BuzzFeed doesn’t care where you see its stuff — just that you see it.
And it says you see its stuff a lot — five billion times a month, according to a new memo from CEO Jonah Peretti, who says that viewing happens on BuzzFeed’s own properties, as well as on “over 30 other platforms including Facebook video, YouTube and Snapchat.”
But wait a minute. Back in March, when Peretti was explaining BuzzFeed’s interest in showing its stuff on other peoples’ platforms, he said the company’s reach was even bigger than that. Much bigger: Peretti said BuzzFeed’s stuff was seen 18 billion times a month on Twitter, Facebook and Pinterest.
That stat even came with a helpful GIF:
So what’s the right number?
Both! It just depends on what you’re counting, says Peretti.
That said, he thinks the smaller number is now the more relevant one: That’s because he says that people actually consume five billion things a month from BuzzFeed, as opposed to seeing links for them in their various feeds. The 18 billion doesn’t really do him much good, unless people are clicking those links.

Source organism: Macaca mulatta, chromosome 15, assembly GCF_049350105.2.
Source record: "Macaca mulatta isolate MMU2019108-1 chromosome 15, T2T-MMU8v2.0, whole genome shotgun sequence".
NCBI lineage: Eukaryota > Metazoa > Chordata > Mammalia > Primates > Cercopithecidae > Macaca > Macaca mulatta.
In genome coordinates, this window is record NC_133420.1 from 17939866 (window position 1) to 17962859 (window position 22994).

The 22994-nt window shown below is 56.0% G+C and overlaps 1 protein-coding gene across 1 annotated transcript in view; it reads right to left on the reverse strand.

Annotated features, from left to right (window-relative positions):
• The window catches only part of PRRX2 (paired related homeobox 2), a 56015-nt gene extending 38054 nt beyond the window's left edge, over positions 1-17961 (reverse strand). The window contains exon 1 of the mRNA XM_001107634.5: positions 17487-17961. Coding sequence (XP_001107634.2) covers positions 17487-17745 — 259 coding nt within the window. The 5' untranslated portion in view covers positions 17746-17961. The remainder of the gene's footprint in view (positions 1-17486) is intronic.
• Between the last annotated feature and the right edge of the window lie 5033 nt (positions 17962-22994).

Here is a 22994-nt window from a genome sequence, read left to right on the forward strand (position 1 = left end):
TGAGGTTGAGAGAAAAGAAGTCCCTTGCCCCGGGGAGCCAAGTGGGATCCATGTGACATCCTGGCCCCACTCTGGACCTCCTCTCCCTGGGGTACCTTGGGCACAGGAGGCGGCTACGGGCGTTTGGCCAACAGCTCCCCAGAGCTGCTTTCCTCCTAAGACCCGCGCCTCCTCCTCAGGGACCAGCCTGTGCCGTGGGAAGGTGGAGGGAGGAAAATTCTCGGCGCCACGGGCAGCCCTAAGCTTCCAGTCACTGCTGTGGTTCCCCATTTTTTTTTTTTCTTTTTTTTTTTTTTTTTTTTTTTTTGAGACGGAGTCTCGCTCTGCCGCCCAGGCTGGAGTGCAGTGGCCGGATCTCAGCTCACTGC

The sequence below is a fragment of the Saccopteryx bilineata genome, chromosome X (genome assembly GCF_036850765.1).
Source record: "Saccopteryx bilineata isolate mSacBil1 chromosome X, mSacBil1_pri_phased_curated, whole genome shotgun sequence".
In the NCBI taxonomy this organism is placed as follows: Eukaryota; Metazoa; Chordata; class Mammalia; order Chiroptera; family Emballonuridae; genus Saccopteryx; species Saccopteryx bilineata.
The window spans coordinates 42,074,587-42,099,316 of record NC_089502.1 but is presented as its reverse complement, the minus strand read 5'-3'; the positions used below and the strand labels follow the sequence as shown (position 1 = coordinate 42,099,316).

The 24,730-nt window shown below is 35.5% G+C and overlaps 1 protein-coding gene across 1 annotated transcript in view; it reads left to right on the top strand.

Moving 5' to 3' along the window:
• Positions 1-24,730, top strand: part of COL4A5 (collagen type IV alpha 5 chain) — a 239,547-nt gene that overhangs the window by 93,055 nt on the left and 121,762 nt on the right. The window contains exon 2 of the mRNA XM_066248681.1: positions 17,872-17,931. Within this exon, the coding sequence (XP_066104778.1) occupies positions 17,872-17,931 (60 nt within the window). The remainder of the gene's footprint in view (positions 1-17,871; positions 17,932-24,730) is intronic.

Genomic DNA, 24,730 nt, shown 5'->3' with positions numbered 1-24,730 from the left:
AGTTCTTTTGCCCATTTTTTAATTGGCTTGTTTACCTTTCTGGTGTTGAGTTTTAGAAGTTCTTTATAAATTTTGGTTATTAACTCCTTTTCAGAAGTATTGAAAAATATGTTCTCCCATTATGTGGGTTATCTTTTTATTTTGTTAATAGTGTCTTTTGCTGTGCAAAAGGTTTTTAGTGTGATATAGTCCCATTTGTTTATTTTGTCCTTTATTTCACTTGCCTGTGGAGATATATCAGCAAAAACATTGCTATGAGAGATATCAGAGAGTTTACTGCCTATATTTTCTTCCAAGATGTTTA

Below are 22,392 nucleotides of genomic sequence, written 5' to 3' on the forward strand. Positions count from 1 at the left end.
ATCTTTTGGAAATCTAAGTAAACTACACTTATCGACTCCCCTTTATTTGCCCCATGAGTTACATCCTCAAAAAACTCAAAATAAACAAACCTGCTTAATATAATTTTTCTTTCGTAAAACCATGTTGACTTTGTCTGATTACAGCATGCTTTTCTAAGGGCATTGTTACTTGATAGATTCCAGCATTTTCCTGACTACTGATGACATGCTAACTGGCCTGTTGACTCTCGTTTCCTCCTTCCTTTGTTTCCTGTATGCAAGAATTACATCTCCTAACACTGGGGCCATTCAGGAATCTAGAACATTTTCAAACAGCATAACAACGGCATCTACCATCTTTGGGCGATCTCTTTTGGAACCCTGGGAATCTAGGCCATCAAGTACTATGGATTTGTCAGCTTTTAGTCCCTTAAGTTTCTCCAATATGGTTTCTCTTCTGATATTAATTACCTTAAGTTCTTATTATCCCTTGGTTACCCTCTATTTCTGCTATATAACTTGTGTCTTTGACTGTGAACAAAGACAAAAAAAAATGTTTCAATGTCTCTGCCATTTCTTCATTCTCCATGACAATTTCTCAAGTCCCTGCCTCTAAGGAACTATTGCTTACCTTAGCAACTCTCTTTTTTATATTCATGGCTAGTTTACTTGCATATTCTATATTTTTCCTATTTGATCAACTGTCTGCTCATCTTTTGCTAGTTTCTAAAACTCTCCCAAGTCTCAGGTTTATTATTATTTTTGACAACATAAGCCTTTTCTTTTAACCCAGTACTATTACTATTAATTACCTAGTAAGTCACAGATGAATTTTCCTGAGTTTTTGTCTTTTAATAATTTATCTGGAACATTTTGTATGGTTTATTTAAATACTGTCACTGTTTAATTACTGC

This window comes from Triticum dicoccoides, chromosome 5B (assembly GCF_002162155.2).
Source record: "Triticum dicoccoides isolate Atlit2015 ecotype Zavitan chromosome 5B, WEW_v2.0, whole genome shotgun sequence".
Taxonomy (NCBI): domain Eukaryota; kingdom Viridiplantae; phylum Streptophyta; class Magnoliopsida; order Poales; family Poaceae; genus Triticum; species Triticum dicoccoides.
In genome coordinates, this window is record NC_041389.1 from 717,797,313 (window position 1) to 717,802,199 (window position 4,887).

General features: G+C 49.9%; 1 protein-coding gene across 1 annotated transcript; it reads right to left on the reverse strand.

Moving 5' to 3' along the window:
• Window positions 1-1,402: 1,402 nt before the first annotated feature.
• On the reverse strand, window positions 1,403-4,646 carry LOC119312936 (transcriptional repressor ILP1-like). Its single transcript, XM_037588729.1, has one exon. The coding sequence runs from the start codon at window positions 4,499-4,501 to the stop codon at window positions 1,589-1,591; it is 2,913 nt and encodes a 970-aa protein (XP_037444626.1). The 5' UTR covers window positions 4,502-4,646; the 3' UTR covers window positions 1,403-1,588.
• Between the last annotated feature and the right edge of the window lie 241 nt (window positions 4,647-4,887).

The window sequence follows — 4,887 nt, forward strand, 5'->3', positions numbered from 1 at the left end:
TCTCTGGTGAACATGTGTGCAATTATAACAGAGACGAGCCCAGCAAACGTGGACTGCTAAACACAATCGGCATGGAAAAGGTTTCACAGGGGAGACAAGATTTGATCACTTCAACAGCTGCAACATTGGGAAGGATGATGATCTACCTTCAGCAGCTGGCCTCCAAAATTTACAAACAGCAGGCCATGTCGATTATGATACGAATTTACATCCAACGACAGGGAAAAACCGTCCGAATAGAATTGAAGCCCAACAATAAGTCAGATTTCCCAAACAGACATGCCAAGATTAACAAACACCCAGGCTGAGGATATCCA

Here’s Peretti’s explanation, which he sent to me via email today:
The 18B was the total feed impressions on Facebook, Twitter, and Pinterest. Most of these were links pointing to stories on BuzzFeed.com that users didn’t click, e.g. scrolling past a BuzzFeed link in your Twitter timeline and not clicking it.
The big number of impression raised questions: Why are we publishing so many links to social feeds when people click them less than 5% of the time? What if we published actual content into social feeds?
So we started publishing more videos, comics, articles, etc. directly to the feed. The 5B views is the result and represents actual content views on BF.com, app, and mostly views within feeds where people don’t have to leave the feed to watch a video. The distributed views are mostly video views that would have otherwise been links.
So 18B was promos pointing to content, 5B is actual content views. Link pollution is way down, distributed views way up. Does that make sense?
It does. Thanks!
And thanks to Ryan Melogy for spotting the gap and getting me to ask about it.
This article originally appeared on Recode.net.